As November’s elections draw closer, tensions rise between tribes, major sportsbook operators, and local cardrooms. The reason is the legalization of sports betting in the Golden State, which, at this point, is almost a certainty. Each major player has their own ideas regarding the exact legislative changes, and with millions of dollars in potential profits, tensions are quickly rising.
A Two-and-a-half Horse Race
At this point, it is clear that there are only two options worth considering. The first is the Tribal Sports Wagering Act. It is yet another attempt from California’s tribes to regulate sports betting in the state and will allow sports wagers at tribal casinos and betting establishments. The other contender is Californians for Solutions to Homelessness and Mental Health Support. This proposal aims to legalize sports betting on a much wider basis and plans to include all major betting operators, including the tribal ones.
Both of these initiatives possess substantial financial backing and have the potential to win. The third contestant in this race – the cardroom operators, did not even make it past the starting line, with the petition drive for their measure failing miserably. However, this does not mean that they can’t make their impact on the battle ahead.
Not content to accept defeat, California cardrooms have banded together and are now enlisting the help of local community leaders to help combat what they perceive as the greater of the two evils- the Tribal Sports Wagering Act. Local officials made statements on a political action committee called “Taxpayers Against Special Interest Monopolies,” financed predominantly by cardroom operators.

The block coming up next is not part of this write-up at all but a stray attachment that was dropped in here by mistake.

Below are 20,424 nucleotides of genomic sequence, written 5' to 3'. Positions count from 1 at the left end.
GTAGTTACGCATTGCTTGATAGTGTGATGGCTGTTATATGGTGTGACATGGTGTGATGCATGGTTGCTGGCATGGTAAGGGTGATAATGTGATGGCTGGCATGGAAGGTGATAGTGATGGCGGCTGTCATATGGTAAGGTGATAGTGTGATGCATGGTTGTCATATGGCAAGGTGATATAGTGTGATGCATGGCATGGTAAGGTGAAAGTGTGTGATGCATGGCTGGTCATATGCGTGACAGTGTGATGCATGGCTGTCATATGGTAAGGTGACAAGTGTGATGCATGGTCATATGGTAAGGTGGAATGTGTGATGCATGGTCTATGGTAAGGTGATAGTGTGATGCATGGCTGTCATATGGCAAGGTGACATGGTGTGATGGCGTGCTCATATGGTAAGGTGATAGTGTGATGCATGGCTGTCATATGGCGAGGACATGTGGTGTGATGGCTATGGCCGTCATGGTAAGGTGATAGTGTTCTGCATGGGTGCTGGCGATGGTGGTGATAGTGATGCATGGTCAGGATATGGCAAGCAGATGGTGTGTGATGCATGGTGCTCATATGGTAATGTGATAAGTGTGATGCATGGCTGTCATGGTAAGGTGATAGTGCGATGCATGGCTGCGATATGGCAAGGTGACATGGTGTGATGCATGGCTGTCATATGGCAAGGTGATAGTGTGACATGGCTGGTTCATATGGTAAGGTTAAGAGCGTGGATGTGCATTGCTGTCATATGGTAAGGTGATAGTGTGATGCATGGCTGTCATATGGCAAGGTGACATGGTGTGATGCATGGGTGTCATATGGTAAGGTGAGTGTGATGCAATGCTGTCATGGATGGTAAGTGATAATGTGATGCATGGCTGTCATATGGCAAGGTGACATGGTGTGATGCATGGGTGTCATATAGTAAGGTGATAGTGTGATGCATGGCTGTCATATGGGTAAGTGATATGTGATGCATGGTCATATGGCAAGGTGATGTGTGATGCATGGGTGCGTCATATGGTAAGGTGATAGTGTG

They range from local Council Members, mayors, and even an Olympic athlete in the face of Brenda Villa- a four-time Olympian. Their main concerns are not related to sports betting and focus on the tribal measure’s more obscure aspects, which will allow tribal casinos to offer roulette and dice games. It will also give tribes greater freedom in pursuing legal action against cardrooms even when the latter has not violated any laws.
Some Concerns about Tribal Measure and Community Impact
The community leaders expressed concerns that the tribal measure will negatively impact the livelihood of small communities, which rely on local cardrooms for much of their financing, and will only benefit a select few.
Tribal representatives have not yet answered these concerns and appear to be more focused on dealing with their immediate competition in the face of the sportsbook operators and their online measures. According to California Asian Pacific Chamber of Commerce President and CEO Pat Fong Kushida, the online measure would harm local businesses and only consolidate existing monopolies- a statement that is eerily similar to the criticisms that the tribes’ proposal faces.